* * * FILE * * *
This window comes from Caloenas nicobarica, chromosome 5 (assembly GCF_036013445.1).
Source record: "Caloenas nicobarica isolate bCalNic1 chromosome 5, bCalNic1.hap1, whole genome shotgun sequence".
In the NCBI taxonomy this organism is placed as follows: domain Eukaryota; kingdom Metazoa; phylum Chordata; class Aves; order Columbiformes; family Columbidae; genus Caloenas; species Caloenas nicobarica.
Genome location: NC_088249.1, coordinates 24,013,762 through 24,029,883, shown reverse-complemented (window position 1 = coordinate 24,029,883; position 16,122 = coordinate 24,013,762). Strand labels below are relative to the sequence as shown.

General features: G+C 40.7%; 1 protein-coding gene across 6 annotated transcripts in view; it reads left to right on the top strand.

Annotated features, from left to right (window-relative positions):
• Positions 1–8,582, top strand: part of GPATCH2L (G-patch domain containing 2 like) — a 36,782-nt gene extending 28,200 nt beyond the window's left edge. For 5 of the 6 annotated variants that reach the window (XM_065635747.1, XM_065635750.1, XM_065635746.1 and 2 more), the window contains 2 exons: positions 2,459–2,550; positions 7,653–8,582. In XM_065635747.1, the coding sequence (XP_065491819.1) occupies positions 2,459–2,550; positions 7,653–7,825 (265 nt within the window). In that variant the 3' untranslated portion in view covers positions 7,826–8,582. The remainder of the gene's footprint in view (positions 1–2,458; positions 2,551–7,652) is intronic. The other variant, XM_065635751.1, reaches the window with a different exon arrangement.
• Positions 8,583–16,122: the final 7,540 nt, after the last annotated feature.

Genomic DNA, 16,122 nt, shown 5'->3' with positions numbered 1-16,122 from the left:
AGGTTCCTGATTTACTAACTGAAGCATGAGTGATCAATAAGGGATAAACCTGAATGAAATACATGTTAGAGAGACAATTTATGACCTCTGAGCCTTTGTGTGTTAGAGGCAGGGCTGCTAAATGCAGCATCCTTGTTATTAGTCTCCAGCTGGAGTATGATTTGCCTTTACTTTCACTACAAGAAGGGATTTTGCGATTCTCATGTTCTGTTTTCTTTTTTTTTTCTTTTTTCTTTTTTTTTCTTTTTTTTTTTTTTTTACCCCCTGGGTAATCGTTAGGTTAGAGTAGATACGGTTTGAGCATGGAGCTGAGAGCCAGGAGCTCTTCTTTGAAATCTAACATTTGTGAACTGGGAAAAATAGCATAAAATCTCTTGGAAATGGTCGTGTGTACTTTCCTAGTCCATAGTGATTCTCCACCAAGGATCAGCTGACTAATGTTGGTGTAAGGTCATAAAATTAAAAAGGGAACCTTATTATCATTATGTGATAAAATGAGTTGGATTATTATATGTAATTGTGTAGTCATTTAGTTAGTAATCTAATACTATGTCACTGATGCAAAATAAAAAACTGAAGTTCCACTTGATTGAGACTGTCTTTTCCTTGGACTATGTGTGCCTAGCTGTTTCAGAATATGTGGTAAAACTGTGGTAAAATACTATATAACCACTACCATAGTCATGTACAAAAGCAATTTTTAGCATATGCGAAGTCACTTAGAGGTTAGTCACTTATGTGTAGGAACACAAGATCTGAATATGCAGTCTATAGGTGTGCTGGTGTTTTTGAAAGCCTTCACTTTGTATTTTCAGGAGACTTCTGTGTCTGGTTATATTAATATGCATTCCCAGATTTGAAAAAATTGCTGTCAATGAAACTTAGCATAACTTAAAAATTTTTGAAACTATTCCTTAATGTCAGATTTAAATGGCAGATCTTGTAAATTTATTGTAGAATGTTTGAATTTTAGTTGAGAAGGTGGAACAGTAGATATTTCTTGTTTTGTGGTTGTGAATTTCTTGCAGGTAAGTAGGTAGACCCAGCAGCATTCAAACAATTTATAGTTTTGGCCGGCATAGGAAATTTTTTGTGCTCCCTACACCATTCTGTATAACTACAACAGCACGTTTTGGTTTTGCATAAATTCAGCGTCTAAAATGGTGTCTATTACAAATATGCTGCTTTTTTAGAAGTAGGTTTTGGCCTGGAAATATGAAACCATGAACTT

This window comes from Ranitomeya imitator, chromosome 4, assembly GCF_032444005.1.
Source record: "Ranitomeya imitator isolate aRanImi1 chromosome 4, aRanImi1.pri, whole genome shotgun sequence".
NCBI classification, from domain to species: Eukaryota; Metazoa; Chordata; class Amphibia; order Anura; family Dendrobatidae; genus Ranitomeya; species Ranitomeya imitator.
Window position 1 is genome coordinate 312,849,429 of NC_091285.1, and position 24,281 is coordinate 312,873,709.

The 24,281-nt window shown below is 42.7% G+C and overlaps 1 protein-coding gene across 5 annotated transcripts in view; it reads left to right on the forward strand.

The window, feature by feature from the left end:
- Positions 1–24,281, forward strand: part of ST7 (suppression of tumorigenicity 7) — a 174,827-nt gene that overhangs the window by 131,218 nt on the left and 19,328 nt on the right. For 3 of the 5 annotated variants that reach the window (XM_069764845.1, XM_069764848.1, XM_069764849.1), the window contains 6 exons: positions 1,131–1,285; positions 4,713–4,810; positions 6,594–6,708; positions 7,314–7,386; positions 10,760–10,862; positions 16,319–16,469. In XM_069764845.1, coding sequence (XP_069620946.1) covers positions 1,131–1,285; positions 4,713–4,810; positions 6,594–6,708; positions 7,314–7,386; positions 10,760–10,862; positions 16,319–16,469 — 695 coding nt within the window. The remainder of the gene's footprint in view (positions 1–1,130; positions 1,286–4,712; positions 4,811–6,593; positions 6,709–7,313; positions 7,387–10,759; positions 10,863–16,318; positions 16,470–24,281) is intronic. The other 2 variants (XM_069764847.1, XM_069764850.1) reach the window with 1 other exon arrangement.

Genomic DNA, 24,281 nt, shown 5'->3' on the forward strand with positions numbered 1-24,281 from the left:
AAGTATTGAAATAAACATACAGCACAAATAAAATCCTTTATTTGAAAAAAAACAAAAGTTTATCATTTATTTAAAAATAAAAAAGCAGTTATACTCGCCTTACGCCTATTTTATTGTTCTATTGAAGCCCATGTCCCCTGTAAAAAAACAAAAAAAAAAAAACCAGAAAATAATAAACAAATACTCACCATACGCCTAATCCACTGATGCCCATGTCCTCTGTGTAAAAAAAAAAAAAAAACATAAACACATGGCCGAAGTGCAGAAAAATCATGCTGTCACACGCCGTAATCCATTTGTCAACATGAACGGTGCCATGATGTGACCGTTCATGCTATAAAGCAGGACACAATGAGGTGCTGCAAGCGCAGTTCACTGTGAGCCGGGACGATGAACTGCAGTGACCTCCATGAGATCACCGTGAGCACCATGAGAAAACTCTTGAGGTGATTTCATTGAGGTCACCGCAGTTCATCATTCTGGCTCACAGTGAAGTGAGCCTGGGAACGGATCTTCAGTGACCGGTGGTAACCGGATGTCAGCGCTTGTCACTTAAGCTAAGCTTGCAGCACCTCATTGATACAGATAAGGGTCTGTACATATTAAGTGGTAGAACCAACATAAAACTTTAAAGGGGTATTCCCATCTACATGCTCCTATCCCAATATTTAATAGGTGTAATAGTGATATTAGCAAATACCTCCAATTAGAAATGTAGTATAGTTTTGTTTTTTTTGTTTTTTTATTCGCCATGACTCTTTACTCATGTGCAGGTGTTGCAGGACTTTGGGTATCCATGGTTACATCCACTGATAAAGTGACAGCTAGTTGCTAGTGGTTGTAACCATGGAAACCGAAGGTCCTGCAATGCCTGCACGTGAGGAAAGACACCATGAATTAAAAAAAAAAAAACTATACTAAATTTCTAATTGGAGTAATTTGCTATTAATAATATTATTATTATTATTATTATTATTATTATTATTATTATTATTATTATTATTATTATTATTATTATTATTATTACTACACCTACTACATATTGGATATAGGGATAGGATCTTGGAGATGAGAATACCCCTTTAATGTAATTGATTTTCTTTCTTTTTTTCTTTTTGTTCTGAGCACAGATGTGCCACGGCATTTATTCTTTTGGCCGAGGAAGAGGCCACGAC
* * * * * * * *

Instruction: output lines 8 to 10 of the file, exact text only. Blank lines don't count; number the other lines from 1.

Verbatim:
• Positions 8,583–16,122: the final 7,540 nt, after the last annotated feature.

Genomic DNA, 16,122 nt, shown 5'->3' with positions numbered 1-16,122 from the left:
AGGTTCCTGATTTACTAACTGAAGCATGAGTGATCAATAAGGGATAAACCTGAATGAAATACATGTTAGAGAGACAATTTATGACCTCTGAGCCTTTGTGTGTTAGAGGCAGGGCTGCTAAATGCAGCATCCTTGTTATTAGTCTCCAGCTGGAGTATGATTTGCCTTTACTTTCACTACAAGAAGGGATTTTGCGATTCTCATGTTCTGTTTTCTTTTTTTTTTCTTTTTTCTTTTTTTTTCTTTTTTTTTTTTTTTTACCCCCTGGGTAATCGTTAGGTTAGAGTAGATACGGTTTGAGCATGGAGCTGAGAGCCAGGAGCTCTTCTTTGAAATCTAACATTTGTGAACTGGGAAAAATAGCATAAAATCTCTTGGAAATGGTCGTGTGTACTTTCCTAGTCCATAGTGATTCTCCACCAAGGATCAGCTGACTAATGTTGGTGTAAGGTCATAAAATTAAAAAGGGAACCTTATTATCATTATGTGATAAAATGAGTTGGATTATTATATGTAATTGTGTAGTCATTTAGTTAGTAATCTAATACTATGTCACTGATGCAAAATAAAAAACTGAAGTTCCACTTGATTGAGACTGTCTTTTCCTTGGACTATGTGTGCCTAGCTGTTTCAGAATATGTGGTAAAACTGTGGTAAAATACTATATAACCACTACCATAGTCATGTACAAAAGCAATTTTTAGCATATGCGAAGTCACTTAGAGGTTAGTCACTTATGTGTAGGAACACAAGATCTGAATATGCAGTCTATAGGTGTGCTGGTGTTTTTGAAAGCCTTCACTTTGTATTTTCAGGAGACTTCTGTGTCTGGTTATATTAATATGCATTCCCAGATTTGAAAAAATTGCTGTCAATGAAACTTAGCATAACTTAAAAATTTTTGAAACTATTCCTTAATGTCAGATTTAAATGGCAGATCTTGTAAATTTATTGTAGAATGTTTGAATTTTAGTTGAGAAGGTGGAACAGTAGATATTTCTTGTTTTGTGGTTGTGAATTTCTTGCAGGTAAGTAGGTAGACCCAGCAGCATTCAAACAATTTATAGTTTTGGCCGGCATAGGAAATTTTTTGTGCTCCCTACACCATTCTGTATAACTACAACAGCACGTTTTGGTTTTGCATAAATTCAGCGTCTAAAATGGTGTCTATTACAAATATGCTGCTTTTTTAGAAGTAGGTTTTGGCCTGGAAATATGAAACCATGAACTT